Wednesday, December 16, 2015


We know you enjoy your classy movies and your Oscar winners, but deep down, there's a part of you that is never happier than when the crud seems to be oozing out from your TV screen. That's what we're here for!  Here are five titles from the schlock wing of our extensive film library...
PHANTOM FROM 10,000 LEAGUES (1956) Hideous atomic mutant strikes from the depths! Sheer horror as a living nightmare stalks the ocean floor! You know the story: A radioactive rock at the bottom of the ocean causes a sea creature to mutate into a horrible, amphibious monster. This seemed to happen a lot in the 1950s. Director Dan Milner (who also gave us From Hell It Came, a film about an evil tree stump) hits all the right notes here, helped by a cast that includes Kent Taylor, Cathy Downs, and Michael Whalen. Also, pay special attention to the score by Ronald Stein, who graduated from the Yale School of Music to become the Tchaikovsky of B-Movies, scoring such “classics” as Attack of the 50-Foot Woman, and Invasion of the Saucer Men!

In a close-up view of the creature, strings can be seen on top of its head holding up the fin!

THE WILD WOMEN OF WONGO (1958) Untamed maidens capture their mates! Savage in battle... primitive in love... prehistoric beauties live by the code of the jungle! This schlock epic from Jaywall Productions (Naked Africa) is about a tribe of beautiful women on the tropical island of Wongo. They discover that the other side of the island is inhabited by a tribe of handsome men. But a tribe of evil ape men live on the island, too, and that’s never any fun. Joyce Nizzari, Playboy magazine’s Playmate of the month in Dec. 1958, stars as one of the Wongo babes. Plus, Ed Fury, who would go on to appear in several Italian made ‘sword and sandal’ epics, is here as ‘Gahbo’, and Welsh rugby star Rex Richards appears as the king of Wongo. Filmed in Florida!

 Some of the stock music in the film was also used in Plan 9 From Outer Space...

THE KILLER SHREWS (1959) Your skin will crawl with fear at their nearness...They had to eat 3 times their body weight each day... OR STARVE! Maybe they’re just dogs wearing fake snouts and tails, in a low budget movie filmed in Texas by the same group that gave us The Giant Gila Monster. But suspend your disbelief, and they’ll become mutant, killer shrews, created by a mad scientist. Starring James Best (TV’s 'The Dukes of Hazzard'), this howler has some good things going for it, namely a creepy musical score by Harry Bluestone and Emil Cadkin, and some solid direction by Ray Kellogg. If nothing else, this slice of schlock heaven may help answer the question, “What the heck is a shrew?”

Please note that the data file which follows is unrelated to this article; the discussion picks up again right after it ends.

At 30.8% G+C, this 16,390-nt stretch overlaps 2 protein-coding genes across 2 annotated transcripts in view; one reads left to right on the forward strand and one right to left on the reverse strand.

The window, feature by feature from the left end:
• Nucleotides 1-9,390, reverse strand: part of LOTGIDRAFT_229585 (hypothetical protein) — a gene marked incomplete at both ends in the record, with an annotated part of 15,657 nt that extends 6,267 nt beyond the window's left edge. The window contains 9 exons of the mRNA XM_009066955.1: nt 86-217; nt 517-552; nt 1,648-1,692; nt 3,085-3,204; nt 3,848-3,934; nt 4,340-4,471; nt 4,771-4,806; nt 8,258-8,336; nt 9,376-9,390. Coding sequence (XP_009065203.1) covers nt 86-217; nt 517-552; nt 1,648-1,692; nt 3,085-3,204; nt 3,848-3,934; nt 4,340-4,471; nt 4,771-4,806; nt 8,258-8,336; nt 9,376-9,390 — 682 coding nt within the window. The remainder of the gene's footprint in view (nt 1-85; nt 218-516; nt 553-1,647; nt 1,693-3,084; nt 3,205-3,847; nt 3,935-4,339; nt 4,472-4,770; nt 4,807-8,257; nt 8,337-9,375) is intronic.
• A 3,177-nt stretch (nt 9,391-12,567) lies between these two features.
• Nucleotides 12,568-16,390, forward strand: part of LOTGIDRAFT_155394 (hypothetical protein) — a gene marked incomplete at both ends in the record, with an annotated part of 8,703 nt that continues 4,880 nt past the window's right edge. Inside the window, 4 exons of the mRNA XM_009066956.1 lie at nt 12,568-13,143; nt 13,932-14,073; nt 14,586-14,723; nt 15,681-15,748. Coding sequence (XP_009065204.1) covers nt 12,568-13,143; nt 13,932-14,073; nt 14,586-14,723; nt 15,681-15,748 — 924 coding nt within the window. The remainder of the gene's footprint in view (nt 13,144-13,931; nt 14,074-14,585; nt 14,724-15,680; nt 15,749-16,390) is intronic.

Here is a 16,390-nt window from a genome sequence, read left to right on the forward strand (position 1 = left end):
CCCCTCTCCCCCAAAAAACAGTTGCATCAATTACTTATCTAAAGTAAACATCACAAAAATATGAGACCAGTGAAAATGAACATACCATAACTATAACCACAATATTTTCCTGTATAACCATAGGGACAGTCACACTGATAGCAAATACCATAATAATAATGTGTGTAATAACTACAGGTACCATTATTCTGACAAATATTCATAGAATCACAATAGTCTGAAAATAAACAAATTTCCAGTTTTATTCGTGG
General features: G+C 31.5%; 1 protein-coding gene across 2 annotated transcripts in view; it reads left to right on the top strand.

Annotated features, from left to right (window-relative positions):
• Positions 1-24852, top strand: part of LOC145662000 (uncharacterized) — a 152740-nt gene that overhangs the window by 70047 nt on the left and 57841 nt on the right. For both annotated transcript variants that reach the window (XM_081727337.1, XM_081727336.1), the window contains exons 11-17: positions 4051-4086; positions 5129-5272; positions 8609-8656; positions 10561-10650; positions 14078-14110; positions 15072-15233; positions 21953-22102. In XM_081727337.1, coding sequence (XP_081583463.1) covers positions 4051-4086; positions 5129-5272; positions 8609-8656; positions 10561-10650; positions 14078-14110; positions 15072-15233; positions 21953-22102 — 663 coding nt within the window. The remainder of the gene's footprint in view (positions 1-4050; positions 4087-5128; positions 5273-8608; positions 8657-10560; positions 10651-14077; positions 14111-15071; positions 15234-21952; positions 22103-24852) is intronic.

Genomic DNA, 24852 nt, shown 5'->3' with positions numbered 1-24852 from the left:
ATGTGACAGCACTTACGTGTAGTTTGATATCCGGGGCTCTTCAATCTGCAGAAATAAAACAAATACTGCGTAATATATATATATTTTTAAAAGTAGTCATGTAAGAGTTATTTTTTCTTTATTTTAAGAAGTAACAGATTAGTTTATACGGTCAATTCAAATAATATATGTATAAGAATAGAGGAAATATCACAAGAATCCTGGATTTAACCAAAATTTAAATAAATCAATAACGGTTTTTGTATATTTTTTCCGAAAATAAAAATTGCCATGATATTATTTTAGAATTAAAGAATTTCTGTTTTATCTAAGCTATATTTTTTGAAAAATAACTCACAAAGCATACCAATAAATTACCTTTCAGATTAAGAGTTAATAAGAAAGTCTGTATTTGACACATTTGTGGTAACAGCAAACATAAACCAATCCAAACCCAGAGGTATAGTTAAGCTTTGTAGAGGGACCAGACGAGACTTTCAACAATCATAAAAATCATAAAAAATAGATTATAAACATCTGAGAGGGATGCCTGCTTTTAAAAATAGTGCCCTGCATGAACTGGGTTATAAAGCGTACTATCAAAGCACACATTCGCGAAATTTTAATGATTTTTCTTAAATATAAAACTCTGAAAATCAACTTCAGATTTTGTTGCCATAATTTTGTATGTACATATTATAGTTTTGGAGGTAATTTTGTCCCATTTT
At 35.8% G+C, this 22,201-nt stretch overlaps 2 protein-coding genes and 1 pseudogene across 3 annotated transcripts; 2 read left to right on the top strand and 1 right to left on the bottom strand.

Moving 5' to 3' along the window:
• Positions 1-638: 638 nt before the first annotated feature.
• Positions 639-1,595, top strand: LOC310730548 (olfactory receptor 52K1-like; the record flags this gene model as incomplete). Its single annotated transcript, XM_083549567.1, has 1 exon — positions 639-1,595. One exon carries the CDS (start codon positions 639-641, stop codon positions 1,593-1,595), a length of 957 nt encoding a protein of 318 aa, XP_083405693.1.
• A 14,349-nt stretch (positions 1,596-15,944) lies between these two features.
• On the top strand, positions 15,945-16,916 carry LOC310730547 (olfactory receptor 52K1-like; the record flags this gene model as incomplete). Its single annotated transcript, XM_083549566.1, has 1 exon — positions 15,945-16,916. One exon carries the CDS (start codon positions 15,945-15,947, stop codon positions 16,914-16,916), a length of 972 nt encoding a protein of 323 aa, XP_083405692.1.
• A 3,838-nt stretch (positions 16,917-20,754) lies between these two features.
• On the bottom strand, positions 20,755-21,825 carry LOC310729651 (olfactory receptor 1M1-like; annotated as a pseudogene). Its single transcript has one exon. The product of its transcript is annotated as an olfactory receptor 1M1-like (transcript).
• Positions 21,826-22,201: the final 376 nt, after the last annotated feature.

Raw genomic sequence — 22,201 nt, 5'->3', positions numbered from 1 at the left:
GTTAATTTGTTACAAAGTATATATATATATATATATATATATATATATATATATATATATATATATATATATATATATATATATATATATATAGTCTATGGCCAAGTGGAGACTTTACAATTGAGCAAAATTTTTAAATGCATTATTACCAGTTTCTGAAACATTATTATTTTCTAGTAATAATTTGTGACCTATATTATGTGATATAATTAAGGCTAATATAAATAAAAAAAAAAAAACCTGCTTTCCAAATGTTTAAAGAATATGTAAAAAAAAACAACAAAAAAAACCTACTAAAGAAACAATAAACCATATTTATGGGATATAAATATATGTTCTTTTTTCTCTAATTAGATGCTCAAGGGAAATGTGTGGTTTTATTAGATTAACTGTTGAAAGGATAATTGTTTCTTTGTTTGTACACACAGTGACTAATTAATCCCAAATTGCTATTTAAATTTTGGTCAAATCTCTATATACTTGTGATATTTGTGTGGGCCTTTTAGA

This miniscule budget feature became one of the most successful “regional films” of its era. Unlike other regional films, it received national and even foreign distribution. It was released in West Germany as ‘Die Nacht der unheimlichen Bestie’ (translation: The Night of the Creepy Beast.)

THE GIANT GILA MONSTER (1959) Only Hell could breed such an enormous beast. Only God could destroy it! Well, if not God, how about a heroic hot-rodding teenager? That’s the idea behind this independent slime fest from the same Texas film company that produced another low budget “classic”, The Killer Shrews. Both were directed by Ray Kellog, a special effects specialist and second unit director who would eventually work on some of Hollywood’s biggest pictures, including Cleopatra and The Green Berets. In 1959, though, it was all about Gila monsters and revved up teens. This low-budget mess starred Don Sullivan, a veteran of several low budget monster films, and Lisa Simone, the French contender for Miss Universe of 1957. If there’s a schlock Hall of Fame, this one belongs!

Filmed near Dallas, the film was budgeted at $175,000 and was produced by Dallas drive-in theater chain owner Gordon McLendon, who wanted co-features for his main attractions. In exchange for doing the special effects, Kellogg was allowed to direct the film. Ken Knox, who played Horatio Alger "Steamroller" Smit in the movie, was an actual disc jockey working at radio stations in Texas owned by McLendon...


What was the unspeakable secret of the sea? Here’s a Roger Corman quickie from the golden age of Drive-In junk! In this spoof of horror and spy thrillers, American gangster Renzo Capetto (Anthony Carbone) decides to kill members of his bungling crew and blame their deaths on a legendary sea creature. What he doesn't know is that the creature is really out there! Shot in five days with a creature made from tennis balls and Brill-O pads,  the film was marketed as a straight thriller, and not a spoof. What was Corman thinking? 

Oscar winning screenwriter Robert Towne (Chinatown, Shampoo) did some acting  in his younger days and has a small role in Creature from the Haunted Sea. He plays Sparks Moran / Agent XK150 / and serves as the narrator…

All of these schlockbusters are available from @FilmDetective, a group dedicated to restoring vintage films. Even the schlocky ones...


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